This obviously puts more strain on the Steam Deck, especially the RAM and battery, and there’s even a warning message when you attempt to launch a second game that explains it could impact performance, but hopefully as the software matures for the Steam Deck, having two games open at once will be less of a resource hog.
Games on the 7-inch screen look good, especially 2D games, with titles like Hades looking bright and vibrant. While the reflection-resistant screen of the top-end 512GB version is certainly very nice, we found the standard screen to be perfectly fine. Audio quality from the two speakers was a pleasant surprise, however, with a decent amount of punch and stereo separation. You can of course use headphones (either via audio jack or Bluetooth) as audio output as well.
Overall performance of the Steam Deck impressed us, with it handling both graphically impressive AAA titles and indie games well. Due to the form factor and overall hardware, we found the Steam Deck to particularly excel at indie games that you can pick up and play, rather the cinematic games or titles with overly complex controls.
Unfortunately during our time with the Steam Deck, battery life is an issue. When playing God of War, the Steam Deck lasts just one and a half hours on battery, below the two hour minimum Valve claims. Obviously, this is a particularly intensive game, but it means playing games for long periods of time without charging the Steam Deck isn’t possible.
That’s going to upset a lot of people who may have been planning on using the Steam Deck for long flights, for example. There are things you can do to prolong the Steam Deck, such as turning down settings or using a battery pack, and because it charges via USB-C it should be easy to charge it a bit when needed, but it certainly makes this portable gaming system feel less… well, portable.
PC gamers who have had to put up with dire battery lives in gaming laptops for years will be nodding sagely at this point. After all, if you want something small yet powerful enough to play modern games, battery life is going to take a hit. For console gamers used to longer battery lives in their handhelds, though, an hour and a half is going to sting.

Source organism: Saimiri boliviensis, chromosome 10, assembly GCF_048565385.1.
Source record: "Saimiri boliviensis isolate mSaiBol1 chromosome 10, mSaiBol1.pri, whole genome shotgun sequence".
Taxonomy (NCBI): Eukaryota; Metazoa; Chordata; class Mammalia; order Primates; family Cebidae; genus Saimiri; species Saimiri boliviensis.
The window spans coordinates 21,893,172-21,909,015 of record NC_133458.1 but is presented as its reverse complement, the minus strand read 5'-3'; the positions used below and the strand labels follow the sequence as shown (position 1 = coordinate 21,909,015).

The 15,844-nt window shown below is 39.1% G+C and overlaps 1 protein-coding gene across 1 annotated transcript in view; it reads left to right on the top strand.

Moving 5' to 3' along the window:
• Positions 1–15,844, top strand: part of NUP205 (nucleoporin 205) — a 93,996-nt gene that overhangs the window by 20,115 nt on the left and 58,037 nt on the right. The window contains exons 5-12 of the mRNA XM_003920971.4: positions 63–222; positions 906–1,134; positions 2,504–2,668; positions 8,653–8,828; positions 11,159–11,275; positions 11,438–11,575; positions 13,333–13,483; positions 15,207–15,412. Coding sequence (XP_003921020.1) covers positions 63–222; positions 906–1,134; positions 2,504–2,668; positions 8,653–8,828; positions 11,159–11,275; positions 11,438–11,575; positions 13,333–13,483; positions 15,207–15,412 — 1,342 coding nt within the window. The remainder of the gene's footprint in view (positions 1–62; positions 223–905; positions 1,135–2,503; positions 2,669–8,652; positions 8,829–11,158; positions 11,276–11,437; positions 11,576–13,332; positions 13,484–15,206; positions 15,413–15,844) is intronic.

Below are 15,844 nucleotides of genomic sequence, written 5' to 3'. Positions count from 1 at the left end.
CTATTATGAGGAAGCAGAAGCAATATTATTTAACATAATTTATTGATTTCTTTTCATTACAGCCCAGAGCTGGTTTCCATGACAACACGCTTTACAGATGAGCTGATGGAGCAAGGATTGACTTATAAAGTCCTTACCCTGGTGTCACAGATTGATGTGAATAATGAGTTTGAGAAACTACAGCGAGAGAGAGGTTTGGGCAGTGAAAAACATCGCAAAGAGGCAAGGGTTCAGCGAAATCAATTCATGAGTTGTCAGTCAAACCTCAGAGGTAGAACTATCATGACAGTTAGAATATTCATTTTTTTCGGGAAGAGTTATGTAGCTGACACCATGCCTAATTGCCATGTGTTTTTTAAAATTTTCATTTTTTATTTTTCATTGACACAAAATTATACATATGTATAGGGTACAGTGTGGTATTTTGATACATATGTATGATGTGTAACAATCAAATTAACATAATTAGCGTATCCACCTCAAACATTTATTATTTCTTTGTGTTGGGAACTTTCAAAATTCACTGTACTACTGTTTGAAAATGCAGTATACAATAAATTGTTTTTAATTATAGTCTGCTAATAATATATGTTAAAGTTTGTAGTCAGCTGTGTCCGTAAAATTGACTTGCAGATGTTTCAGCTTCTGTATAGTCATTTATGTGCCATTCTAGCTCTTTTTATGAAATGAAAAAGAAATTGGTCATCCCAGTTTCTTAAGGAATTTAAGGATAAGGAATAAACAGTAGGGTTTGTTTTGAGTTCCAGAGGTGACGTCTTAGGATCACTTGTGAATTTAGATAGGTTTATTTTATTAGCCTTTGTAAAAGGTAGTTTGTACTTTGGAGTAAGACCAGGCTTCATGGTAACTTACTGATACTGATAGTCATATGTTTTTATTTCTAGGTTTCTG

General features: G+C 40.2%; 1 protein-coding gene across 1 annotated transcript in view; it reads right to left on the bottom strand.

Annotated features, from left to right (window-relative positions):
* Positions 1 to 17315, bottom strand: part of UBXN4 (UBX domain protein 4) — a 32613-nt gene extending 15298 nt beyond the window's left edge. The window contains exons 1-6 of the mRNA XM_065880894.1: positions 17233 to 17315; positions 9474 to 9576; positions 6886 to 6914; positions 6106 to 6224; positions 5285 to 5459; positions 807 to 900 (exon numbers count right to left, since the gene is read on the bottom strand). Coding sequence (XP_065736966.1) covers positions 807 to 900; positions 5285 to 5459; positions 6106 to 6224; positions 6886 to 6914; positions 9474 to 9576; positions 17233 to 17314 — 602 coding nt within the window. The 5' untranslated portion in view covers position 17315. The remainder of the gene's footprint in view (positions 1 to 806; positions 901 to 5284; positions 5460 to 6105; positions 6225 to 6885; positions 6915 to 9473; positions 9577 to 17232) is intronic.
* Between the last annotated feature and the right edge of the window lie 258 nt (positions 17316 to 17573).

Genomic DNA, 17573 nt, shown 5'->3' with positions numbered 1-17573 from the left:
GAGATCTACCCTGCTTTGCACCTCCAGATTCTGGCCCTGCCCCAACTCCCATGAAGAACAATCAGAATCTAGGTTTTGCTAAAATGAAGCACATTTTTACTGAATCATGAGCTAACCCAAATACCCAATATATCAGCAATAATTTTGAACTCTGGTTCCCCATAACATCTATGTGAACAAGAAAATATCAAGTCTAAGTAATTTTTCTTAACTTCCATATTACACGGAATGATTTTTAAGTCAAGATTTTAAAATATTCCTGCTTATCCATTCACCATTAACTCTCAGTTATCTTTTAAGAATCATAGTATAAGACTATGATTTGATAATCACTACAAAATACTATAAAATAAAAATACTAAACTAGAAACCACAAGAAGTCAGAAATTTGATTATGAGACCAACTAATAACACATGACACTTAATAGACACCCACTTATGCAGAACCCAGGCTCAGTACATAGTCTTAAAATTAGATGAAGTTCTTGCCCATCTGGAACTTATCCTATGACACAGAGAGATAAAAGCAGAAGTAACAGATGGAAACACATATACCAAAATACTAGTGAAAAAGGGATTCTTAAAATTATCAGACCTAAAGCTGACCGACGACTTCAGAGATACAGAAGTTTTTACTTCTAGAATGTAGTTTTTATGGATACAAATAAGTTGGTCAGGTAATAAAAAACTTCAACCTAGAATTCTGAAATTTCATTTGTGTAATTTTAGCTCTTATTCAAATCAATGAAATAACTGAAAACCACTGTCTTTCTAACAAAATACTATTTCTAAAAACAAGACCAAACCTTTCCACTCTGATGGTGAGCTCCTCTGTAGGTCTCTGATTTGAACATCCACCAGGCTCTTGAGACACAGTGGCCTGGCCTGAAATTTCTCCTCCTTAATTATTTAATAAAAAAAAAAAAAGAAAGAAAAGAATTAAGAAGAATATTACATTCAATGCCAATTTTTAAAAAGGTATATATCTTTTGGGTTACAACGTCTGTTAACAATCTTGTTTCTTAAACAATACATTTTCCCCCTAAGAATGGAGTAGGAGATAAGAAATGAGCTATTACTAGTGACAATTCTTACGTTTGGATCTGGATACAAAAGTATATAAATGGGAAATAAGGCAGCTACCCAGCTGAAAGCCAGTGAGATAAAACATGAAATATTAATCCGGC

The good news is that when playing less intensive games, battery life is much better, with 2D games giving us hours of enjoyment over multiple play sessions.
If you keep your expectations in check, then, the Steam Deck’s battery life isn’t too much of a disaster, but if you want to play AAA games for hours on end, you’ll need a charger.
Buy it if...
You have a huge Steam library
Got loads of games on Steam already? Then the Steam Deck will come with a huge variety of games you can play straight away.
You don’t like gaming laptops
Gaming laptops aren’t for everyone, but the Steam Deck offers you the ability to play your PC games in a more portable form factor.
You like flexibility
The Steam Deck is impressively open when it comes to hardware and software. You can use third party hubs and peripherals easily, install Linux desktop apps and even install alternate operating systems.
Don't buy it if...
You love Nintendo
While the Steam Deck resembles the Switch in some ways, it actually offers quite a different experience. And, while Xbox and some PlayStation games are on Steam, Nintendo doesn’t do PC games.
You want long battery life
The Steam Deck’s biggest issue is its battery life. Realistically, you’re going to get two to three hours of play on a single charge.
First reviewed February 2022